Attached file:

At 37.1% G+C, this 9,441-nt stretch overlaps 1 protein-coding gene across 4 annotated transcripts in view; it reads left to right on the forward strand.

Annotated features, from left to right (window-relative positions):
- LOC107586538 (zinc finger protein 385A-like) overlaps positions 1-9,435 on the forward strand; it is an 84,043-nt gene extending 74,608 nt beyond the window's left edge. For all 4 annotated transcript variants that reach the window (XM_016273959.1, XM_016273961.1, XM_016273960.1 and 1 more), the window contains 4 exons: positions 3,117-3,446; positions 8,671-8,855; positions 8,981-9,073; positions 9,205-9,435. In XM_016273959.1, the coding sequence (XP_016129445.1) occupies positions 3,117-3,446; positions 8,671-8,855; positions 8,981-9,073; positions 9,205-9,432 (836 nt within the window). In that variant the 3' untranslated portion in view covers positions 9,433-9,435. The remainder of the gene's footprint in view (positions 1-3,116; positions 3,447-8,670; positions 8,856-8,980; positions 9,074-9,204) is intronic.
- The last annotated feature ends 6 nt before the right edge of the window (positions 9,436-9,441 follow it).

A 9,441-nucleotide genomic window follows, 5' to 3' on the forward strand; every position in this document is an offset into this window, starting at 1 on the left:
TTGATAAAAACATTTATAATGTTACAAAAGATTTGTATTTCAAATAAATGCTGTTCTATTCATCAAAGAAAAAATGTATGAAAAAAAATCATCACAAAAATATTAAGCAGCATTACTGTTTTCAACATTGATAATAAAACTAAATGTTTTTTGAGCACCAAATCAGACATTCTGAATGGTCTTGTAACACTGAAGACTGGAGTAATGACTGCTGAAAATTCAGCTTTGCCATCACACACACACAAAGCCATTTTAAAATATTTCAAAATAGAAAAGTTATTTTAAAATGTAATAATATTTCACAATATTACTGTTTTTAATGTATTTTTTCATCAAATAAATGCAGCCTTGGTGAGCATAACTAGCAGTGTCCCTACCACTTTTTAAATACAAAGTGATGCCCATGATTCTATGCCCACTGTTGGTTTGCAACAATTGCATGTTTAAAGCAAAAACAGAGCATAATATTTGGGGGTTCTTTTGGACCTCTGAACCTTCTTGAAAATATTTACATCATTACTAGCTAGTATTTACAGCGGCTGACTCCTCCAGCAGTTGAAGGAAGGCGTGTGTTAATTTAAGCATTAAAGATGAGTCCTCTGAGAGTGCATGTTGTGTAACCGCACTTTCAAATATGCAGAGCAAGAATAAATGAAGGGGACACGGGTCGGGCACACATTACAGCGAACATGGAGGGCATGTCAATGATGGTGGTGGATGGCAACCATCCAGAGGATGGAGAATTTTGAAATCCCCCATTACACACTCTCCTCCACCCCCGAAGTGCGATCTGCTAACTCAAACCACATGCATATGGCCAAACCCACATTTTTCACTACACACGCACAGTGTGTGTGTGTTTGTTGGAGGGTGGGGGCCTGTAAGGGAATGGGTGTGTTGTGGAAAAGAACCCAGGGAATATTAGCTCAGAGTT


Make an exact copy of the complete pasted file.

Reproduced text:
At 37.1% G+C, this 9,441-nt stretch overlaps 1 protein-coding gene across 4 annotated transcripts in view; it reads left to right on the forward strand.

Annotated features, from left to right (window-relative positions):
- LOC107586538 (zinc finger protein 385A-like) overlaps positions 1-9,435 on the forward strand; it is an 84,043-nt gene extending 74,608 nt beyond the window's left edge. For all 4 annotated transcript variants that reach the window (XM_016273959.1, XM_016273961.1, XM_016273960.1 and 1 more), the window contains 4 exons: positions 3,117-3,446; positions 8,671-8,855; positions 8,981-9,073; positions 9,205-9,435. In XM_016273959.1, the coding sequence (XP_016129445.1) occupies positions 3,117-3,446; positions 8,671-8,855; positions 8,981-9,073; positions 9,205-9,432 (836 nt within the window). In that variant the 3' untranslated portion in view covers positions 9,433-9,435. The remainder of the gene's footprint in view (positions 1-3,116; positions 3,447-8,670; positions 8,856-8,980; positions 9,074-9,204) is intronic.
- The last annotated feature ends 6 nt before the right edge of the window (positions 9,436-9,441 follow it).

A 9,441-nucleotide genomic window follows, 5' to 3' on the forward strand; every position in this document is an offset into this window, starting at 1 on the left:
TTGATAAAAACATTTATAATGTTACAAAAGATTTGTATTTCAAATAAATGCTGTTCTATTCATCAAAGAAAAAATGTATGAAAAAAAATCATCACAAAAATATTAAGCAGCATTACTGTTTTCAACATTGATAATAAAACTAAATGTTTTTTGAGCACCAAATCAGACATTCTGAATGGTCTTGTAACACTGAAGACTGGAGTAATGACTGCTGAAAATTCAGCTTTGCCATCACACACACACAAAGCCATTTTAAAATATTTCAAAATAGAAAAGTTATTTTAAAATGTAATAATATTTCACAATATTACTGTTTTTAATGTATTTTTTCATCAAATAAATGCAGCCTTGGTGAGCATAACTAGCAGTGTCCCTACCACTTTTTAAATACAAAGTGATGCCCATGATTCTATGCCCACTGTTGGTTTGCAACAATTGCATGTTTAAAGCAAAAACAGAGCATAATATTTGGGGGTTCTTTTGGACCTCTGAACCTTCTTGAAAATATTTACATCATTACTAGCTAGTATTTACAGCGGCTGACTCCTCCAGCAGTTGAAGGAAGGCGTGTGTTAATTTAAGCATTAAAGATGAGTCCTCTGAGAGTGCATGTTGTGTAACCGCACTTTCAAATATGCAGAGCAAGAATAAATGAAGGGGACACGGGTCGGGCACACATTACAGCGAACATGGAGGGCATGTCAATGATGGTGGTGGATGGCAACCATCCAGAGGATGGAGAATTTTGAAATCCCCCATTACACACTCTCCTCCACCCCCGAAGTGCGATCTGCTAACTCAAACCACATGCATATGGCCAAACCCACATTTTTCACTACACACGCACAGTGTGTGTGTGTTTGTTGGAGGGTGGGGGCCTGTAAGGGAATGGGTGTGTTGTGGAAAAGAACCCAGGGAATATTAGCTCAGAGTT